Faculty Success: Dr. Jay Allison | Communication Studies
February 15, 2019

Faculty Success: Dr. Jay Allison

In November 2018, at the National Communication Convention in Salt Lake City, UT, Dr. Jay Allison was the recipient of the Performance Studies Division's Distinguished Service Award. This, the division's most prestigious award, recognizes a career-long record of service to the discipline of Performance Studies. Dr. Allison was recognized in for his service in three areas, his dedication to the perpetuation of performance festivals, the editorial services he has provided to the discipline, and to his extraordinary efforts in his recent five-year term of leadership of the division.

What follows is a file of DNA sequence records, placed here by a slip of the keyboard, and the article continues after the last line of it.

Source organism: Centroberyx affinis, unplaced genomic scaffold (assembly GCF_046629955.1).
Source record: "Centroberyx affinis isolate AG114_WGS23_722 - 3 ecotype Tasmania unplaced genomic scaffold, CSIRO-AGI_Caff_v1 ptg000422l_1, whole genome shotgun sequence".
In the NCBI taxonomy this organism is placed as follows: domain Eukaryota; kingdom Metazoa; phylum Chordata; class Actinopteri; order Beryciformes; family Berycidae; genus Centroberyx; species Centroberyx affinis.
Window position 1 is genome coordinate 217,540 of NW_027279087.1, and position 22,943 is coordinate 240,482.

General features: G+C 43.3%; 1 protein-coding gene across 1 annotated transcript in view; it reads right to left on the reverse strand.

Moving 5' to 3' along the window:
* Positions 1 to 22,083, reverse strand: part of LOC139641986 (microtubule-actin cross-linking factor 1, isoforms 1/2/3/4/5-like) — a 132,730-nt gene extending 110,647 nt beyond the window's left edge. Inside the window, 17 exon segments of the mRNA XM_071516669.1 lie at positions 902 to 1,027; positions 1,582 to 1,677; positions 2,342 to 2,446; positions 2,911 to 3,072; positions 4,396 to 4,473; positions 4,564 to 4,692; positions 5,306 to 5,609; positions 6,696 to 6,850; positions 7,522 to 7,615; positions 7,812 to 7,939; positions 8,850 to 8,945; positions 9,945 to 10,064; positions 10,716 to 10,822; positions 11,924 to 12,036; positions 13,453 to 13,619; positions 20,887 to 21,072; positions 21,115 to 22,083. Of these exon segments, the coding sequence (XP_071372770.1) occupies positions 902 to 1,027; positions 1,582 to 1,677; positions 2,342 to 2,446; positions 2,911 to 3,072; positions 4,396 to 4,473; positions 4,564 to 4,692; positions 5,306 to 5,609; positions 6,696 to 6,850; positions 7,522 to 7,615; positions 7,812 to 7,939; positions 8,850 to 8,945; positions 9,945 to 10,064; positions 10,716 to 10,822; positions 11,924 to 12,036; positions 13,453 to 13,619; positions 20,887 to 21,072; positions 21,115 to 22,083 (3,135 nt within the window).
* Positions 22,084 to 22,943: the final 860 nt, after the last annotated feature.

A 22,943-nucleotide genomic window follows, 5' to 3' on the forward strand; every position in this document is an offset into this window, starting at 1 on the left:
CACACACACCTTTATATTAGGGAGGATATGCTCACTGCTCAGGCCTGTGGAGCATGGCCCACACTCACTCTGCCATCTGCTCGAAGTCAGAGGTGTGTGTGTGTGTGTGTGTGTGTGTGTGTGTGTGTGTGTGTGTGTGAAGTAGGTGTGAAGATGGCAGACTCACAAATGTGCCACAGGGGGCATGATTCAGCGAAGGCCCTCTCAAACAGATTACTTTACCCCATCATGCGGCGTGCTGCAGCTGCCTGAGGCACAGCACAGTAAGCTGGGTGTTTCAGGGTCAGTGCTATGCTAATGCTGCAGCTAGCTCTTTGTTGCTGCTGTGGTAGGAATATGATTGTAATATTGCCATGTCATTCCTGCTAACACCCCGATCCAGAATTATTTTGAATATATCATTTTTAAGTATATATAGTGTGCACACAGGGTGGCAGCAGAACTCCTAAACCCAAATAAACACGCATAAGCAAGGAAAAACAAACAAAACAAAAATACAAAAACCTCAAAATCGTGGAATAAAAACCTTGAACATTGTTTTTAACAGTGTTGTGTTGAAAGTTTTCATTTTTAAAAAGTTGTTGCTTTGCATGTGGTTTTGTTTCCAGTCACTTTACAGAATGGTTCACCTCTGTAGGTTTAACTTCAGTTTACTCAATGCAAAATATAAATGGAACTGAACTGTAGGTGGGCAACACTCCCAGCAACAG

Dr. Allison's involvement with performance festivals began in 1980 when he first served as student director of the University of South Florida's "Celebration of Literature," and continues to this day in his service as director of the oldest remaining festival in the nation, the Petit Jean Performance Festival, which he has directed for over a quarter of a century. In the interim, he directed performance festivals in North Carolina, Louisiana, and in Texas. Dr. Allison was also recognized for editorial work provided in service to the discipline. These services began in 1981, when he served as an editorial assistant on the fledgling journal Literature in Performance, under the editorship of his mentor and the journal's founding editor, Dr. Beverly Whitaker Long. His service to the journal continued through its adoption as an NCA sponsored journal, Text and Performance Quarterly. In the years between its founding and the present, he has edited two independent sections of the journal, Performance in Review and Books in Review, and has served as a member of the editorial board since 2000. Dr. Allison also served a four-year term as the Editor-in-Chief of the division's National Review Board, which provides peer-reviews of production work by scholars in the discipline. Finally, Dr. Allison was recognized for his recent term of service in leading the division, particularly his efforts to locate and archive the historical records associated with the governance of the Performance Studies Division of the National Communication Association.